Kanthar Anubhuthi - Verse 47
By Sri Arunagirinathar
Saint Arunagirinathar, in this verse, aspires for the highest Realization of non-dual Awareness which is beyond phenomenality, by transcending the thirty-six Tattvas. A detailed account of the 36 Tattvas is to be found both in the Saiva Siddhanta and Sakthi cult texts, though with a slight difference. We shall, however, here confine ourselves to the bare details, according to the Saiva Siddhanta philosophy.
The 36 Tattvas
1. Atma (soul) Tattvas or Asuddha Tattvas 24
a) 5 Karma Indriyas (Organs of Action) hands, feet, speech, anus, and generative organ;
b) 5 Jnana Indriyas (Organs of Perception) ears, skin, eyes, tongue, and nose;
c) 5 Maha-Bhutas (Gross elements) earth, water, fire, air, and ether;
d) 5 Tanmatras (Suble elements) smell, taste, color, touch, and sound; and
e) 4 Antahkaranas (Internal organs) mind, intellect, ego, and Chitta.
2. Vidya Tattvas or Suddha-Asuddha Tattvas 7
Kaala, Niyati, Kala, Vidya, Raga, Purusha, and Mulaprakriti or Maya.
3. Siva Tattvas or Suddha Tattvas 5
Suddha Vidya (Rudra), Isvara (Maheshwara), Sadakhya (Sadasiva), Bindu (Sakthi), and Nada (Siva).
While the Saiva Siddhanta and the Sakthi cults recognize 36 Tattvas, with slight difference, the Vedanta and Sankhya systems recognize 24 Tattvas, with a little variation. According to one calculation, the 36 Tattvas of the Saiva Siddhanta and the 24 Tattvas of the Vedanta are both further sub-divided into 96.
Tattvas mean "principles" or "reals"; not absolutely but phenomenally real. Tattvas (or categories) are the fundamental rudimentary principles with which the metaphysic of any system of philosophy is built up. Hence, each system of philosophy enumerates these Tattvas differently, though their purpose is the same to show the evolution and involution of the cosmos which provides the necessary field for the Jivas to work out their Karmas and thus, attain Liberation. But God (or the Supreme Being) is beyond phenomenality; being the Absolute Reality, He stands transcending the Tattvas, whatever be their number. Thus, while the phenomenal world of Tattvas is a relative reality, the Supreme Being is an Absolute Reality; and the liberation of the Jiva lies in its going beyond (or transcending) the Tattvas and be one with Reality.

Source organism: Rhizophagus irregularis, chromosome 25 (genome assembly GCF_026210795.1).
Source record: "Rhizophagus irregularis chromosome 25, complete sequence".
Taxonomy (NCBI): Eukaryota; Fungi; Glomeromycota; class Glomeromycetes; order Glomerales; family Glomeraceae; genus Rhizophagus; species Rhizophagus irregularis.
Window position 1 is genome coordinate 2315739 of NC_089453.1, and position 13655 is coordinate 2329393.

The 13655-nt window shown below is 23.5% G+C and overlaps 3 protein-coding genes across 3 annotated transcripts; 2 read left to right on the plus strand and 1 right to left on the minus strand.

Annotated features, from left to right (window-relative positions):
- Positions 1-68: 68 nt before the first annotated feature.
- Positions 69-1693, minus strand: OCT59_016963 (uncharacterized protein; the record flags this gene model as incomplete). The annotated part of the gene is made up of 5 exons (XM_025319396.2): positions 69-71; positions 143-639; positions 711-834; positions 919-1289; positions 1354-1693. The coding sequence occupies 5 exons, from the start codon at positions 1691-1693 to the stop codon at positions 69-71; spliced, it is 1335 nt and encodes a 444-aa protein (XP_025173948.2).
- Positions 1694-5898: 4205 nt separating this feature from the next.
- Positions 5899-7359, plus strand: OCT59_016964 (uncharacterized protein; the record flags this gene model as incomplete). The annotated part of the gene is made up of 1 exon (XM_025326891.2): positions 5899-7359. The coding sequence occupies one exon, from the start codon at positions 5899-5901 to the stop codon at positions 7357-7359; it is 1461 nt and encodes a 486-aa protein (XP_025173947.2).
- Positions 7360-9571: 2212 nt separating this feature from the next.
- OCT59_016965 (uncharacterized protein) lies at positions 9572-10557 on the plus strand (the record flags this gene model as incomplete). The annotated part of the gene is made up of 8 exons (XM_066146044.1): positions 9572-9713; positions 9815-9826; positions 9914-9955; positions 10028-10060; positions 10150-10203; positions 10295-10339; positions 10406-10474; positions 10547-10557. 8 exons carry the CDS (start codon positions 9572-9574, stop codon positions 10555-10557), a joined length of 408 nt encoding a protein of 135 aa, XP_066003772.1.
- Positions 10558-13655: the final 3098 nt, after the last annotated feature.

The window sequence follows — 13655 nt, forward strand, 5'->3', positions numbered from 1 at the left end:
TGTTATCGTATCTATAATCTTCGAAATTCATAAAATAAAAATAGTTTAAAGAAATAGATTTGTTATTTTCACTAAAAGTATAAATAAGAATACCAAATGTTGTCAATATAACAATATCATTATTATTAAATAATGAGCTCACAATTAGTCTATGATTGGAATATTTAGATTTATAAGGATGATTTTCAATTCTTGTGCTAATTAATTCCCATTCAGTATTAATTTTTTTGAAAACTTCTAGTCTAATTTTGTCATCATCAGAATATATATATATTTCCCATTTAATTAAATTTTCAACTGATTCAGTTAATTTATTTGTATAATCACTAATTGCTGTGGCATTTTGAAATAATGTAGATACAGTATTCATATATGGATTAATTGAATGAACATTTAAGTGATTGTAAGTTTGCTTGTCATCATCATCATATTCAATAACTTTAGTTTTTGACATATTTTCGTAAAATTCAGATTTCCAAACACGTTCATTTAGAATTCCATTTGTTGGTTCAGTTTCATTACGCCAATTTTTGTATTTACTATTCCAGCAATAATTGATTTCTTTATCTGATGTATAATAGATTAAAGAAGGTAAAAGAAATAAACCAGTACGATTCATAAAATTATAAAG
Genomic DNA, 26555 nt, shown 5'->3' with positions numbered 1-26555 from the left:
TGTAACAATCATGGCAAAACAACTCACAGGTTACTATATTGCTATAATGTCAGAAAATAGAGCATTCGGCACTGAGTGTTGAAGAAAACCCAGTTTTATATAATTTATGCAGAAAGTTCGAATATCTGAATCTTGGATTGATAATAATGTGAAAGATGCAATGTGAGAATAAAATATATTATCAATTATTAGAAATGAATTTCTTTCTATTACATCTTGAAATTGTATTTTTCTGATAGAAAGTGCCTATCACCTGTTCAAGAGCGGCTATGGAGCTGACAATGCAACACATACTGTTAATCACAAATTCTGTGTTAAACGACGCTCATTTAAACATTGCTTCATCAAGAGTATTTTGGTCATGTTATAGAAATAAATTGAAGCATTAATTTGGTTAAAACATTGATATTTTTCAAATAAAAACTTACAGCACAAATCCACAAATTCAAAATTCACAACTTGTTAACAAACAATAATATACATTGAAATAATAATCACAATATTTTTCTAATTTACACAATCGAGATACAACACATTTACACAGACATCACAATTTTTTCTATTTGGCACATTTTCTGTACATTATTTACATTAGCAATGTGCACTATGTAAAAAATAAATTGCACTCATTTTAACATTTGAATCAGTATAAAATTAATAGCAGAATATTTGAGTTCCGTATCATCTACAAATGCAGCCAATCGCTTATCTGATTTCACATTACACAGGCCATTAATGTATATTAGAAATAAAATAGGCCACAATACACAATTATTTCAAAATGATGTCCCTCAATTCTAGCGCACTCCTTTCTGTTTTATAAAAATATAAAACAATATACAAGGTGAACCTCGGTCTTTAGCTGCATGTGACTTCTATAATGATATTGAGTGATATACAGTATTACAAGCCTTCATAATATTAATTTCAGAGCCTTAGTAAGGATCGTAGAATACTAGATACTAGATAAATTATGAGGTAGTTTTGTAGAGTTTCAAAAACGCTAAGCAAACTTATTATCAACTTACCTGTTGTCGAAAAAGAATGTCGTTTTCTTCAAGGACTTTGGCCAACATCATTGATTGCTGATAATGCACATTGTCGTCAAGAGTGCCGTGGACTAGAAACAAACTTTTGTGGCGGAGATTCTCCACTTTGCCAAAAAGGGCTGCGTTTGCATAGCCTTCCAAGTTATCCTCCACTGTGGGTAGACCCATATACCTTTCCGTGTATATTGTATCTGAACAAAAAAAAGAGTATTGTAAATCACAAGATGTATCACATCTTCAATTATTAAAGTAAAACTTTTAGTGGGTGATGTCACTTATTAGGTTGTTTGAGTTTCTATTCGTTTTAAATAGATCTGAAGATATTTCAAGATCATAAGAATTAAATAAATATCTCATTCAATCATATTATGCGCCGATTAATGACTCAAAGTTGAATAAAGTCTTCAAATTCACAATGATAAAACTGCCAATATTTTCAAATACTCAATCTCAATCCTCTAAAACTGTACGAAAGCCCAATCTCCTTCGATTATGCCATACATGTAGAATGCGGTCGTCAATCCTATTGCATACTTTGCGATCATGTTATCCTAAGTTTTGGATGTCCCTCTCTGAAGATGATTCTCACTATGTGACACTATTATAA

Now, the Tattvas, whether 24, 36, or 96, are only evolutes of the one primordial Maya (or Avyakta or the Unmanifest), which gets divided into Sattva, Rajas, and Tamas (or Suddha, Suddha-Asuddha, and Asuddha), etc., which further sub-divide themselves. Though the ramifications may vary, liberation lies in their transcendence because the Supreme Reality is beyond them.
Relationship between God & Tattvas
What is the relation between the Supreme Reality and the Tattvas (or the phenomenally reals) is an intriguing question. The Supreme Reality (being Absolute or Infinite) cannot admit of anything else; and therefore, everything else can be nothing but its condition, as the waves, ripples, etc., in the ocean. The Tattvas are nothing but waves and ripples in the ocean of Absolute Existence, i.e., they are conditions of Consciousness itself. This vast universe itself is considered as a wave in the ocean of Infinity. The Ashtavakra Gita says: "Knowing yourself to be That where universes throb like waves in the ocean, why do you run about like a miserable being" (III.3). "Let the wave of the universe rise or vanish of itself in me, the Infinite great ocean; I neither increase nor decrease thereby" (VII.2). The Jiva's perception of the world is, therefore, like one condition envisaging another condition, one wave another. Hence, it is said that Reality envisaged through the senses is the world of objects. Thus, we may say that the Tattvas are nothing but phases of Consciousness Itself, i.e., the objectified nature of Consciousness (or becoming-consciousness) in different levels. When this becoming (or objectification) is transcended (or sublated into Being or universalization) by non-objectification, Reality is what it is, which is Being-Consciousness.
How to transcend the Tattvas?
Now, how to transcend the Tattvas? Is it to leave the Tattvas here and go to where they are not? No; because wherever one might go, one will still be within the Tattvas only. Where going is involved, it means it is in space and time which are Tattvas. Hence, to transcend the Tattvas should connote something different altogether. It means the sublation (or resolving) of the Tattvas from their phenomenality into their Original State of Being. What does this mean? This can be understood by a study of our dream experience.